A week of clear, warm weather the last few days of May and the first week of June permitted Southern Plains cotton farmers to make headway against planting deadlines and likely will lower the number of prevented planting claims.
“We’re clicking along pretty good now,” says Steve Verett, executive vice president, Plains Cotton Growers, in Lubbock, Texas. “Most will get cotton in. Producers with a June 10 planting deadline are in good shape, and the ones with a June 5 deadline have been working hard to finish. Farmers with a June 20 deadline are on schedule.”
Those in May 31 planting deadline areas likely did not get as much cotton in as they had planned. “They had a rain right on top of that deadline,” Verett says. Cotton farmers in those counties were not expected to match last year’s 581,000 acres, even without the rain delay.
“That was the biggest area where farmers had decided to switch to other crops,” Verett says. “We may see only 300,000 to 350,000 acres instead of the intended 581,000.”
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Prevented planting claims that may have looked more certain two weeks ago are less so with the recent clear weather. “We will have prevented planting claims,” he says, “but the question is whether farmers will take prevented planting or switch to other crops. Some fields in the June 5 planting deadline counties will take prevented plantings.”
Some fields, for instance, remain under water or are too soggy to work. Those are more likely prospects for prevented planting claims. “In some cases, prevented planting makes sense,” Verett says. “But most of the June 5 area will be planted, and so will the June 10 area.”
The early deadline counties make up the smallest acreage in the PCG area. June 5 counties planted 2.066 million acres last year and June 10 planted 1.1 million. With some acreage below the Caprock, June 20 acreage combined with June 10 acreage accounts for about 1.25 million acres.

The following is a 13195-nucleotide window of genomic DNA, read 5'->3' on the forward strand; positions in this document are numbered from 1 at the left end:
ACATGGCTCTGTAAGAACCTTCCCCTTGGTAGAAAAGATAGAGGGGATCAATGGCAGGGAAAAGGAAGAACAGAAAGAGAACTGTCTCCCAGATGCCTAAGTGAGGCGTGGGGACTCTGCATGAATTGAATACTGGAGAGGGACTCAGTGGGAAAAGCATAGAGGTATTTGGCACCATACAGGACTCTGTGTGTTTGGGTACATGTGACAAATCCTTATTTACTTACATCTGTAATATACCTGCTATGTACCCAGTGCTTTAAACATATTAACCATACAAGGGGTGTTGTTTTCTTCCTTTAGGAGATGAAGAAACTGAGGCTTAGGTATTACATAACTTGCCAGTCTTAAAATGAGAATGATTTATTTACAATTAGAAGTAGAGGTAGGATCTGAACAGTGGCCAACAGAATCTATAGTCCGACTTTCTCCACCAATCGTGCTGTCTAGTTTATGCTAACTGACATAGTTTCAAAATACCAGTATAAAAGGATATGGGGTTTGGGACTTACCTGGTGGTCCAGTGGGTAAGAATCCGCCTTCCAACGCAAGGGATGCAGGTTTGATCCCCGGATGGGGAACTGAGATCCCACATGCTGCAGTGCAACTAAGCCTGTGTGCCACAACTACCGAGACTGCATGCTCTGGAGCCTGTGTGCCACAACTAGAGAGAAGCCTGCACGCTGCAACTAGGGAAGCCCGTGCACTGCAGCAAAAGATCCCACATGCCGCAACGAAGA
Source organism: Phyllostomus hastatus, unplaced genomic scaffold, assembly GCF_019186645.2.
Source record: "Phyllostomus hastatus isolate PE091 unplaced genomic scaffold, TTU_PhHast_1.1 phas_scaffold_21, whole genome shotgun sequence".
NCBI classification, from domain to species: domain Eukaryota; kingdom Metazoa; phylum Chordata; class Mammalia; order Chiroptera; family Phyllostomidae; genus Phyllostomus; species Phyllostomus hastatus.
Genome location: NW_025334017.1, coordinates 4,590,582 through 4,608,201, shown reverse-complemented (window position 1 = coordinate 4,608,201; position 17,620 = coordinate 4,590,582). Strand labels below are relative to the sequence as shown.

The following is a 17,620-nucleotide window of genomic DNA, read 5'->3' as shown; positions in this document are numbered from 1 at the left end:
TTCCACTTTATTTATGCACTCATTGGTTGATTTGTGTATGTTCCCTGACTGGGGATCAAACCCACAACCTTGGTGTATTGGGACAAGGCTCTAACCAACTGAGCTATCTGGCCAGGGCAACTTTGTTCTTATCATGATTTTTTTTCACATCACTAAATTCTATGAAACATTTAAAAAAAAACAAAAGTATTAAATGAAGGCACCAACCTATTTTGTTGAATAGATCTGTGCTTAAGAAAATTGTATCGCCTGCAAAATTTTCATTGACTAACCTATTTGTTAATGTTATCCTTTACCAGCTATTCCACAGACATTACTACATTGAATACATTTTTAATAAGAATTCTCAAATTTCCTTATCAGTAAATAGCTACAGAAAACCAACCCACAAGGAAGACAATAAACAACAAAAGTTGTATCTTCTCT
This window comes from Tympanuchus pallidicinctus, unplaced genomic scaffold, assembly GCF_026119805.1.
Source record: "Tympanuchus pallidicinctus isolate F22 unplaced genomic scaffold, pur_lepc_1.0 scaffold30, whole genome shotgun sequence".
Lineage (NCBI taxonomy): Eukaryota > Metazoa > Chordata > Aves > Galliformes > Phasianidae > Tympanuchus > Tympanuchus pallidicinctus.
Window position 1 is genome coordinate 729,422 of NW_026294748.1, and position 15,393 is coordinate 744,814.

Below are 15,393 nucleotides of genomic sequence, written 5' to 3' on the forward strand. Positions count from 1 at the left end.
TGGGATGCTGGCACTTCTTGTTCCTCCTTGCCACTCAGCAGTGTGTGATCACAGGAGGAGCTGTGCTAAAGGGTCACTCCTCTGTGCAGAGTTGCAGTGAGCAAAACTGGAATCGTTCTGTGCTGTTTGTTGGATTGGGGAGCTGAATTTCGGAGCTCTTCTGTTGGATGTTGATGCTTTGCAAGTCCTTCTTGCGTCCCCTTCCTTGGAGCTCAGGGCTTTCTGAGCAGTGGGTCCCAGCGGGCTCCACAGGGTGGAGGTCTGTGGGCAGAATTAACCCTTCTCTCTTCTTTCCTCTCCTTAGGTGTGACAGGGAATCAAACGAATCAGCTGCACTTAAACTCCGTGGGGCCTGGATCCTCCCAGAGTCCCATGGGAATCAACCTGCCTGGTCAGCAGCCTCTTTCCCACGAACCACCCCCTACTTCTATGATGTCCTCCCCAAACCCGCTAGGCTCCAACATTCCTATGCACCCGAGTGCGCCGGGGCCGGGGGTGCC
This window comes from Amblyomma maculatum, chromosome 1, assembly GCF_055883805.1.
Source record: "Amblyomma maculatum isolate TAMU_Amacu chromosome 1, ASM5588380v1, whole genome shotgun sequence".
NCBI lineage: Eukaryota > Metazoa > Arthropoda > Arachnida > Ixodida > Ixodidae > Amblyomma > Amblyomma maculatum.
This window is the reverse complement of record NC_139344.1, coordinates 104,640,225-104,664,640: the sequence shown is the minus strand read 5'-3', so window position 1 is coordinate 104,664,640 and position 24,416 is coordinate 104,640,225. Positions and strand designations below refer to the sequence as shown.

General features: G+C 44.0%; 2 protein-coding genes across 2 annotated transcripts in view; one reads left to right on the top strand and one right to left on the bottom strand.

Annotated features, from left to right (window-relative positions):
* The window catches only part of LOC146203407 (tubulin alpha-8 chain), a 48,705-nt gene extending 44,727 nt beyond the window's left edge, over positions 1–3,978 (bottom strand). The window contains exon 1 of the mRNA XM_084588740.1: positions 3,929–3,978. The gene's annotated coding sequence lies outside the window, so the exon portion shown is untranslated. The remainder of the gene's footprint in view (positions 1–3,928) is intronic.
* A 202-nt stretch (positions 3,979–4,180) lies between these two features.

“Overall, I feel pretty good about where we are,” Verett says. “If we have a good summer and a good fall, we have potential to make 3.5 to 4 million bales.” With good soil moisture to get the crop started, dryland cotton has a good opportunity to make good yields.
He says the wet May, which came close to setting a new record for the wettest May on record in the Lubbock area, “creates a different set of challenges. It’s one thing to plant in the dust, but it’s just as distressing to have good moisture and not be able to take advantage of it.”
The past week has offered cotton farmers an opportunity to make use of that moisture. “Conditions have changed,” Verett says. “We got some rain last Thursday (May 28). It was clear Saturday and Sunday and the rest of this week. Wind has not been an issue for most producers, either. We had a little dust stirred up for a day or two, but no 30 to 40 mile per hour winds.”
A few areas in Northwest Texas and around Dalhart had some rain late in the week. “But they already had their cotton in,” he says. Some area reservoirs have recharged with the May rainfall. “Allen Henry is full,” Verett says. “J.B. Thomas is 75 percent full.” Several others have been slow to recharge.”
He says conditions are significantly better than they were just two weeks ago.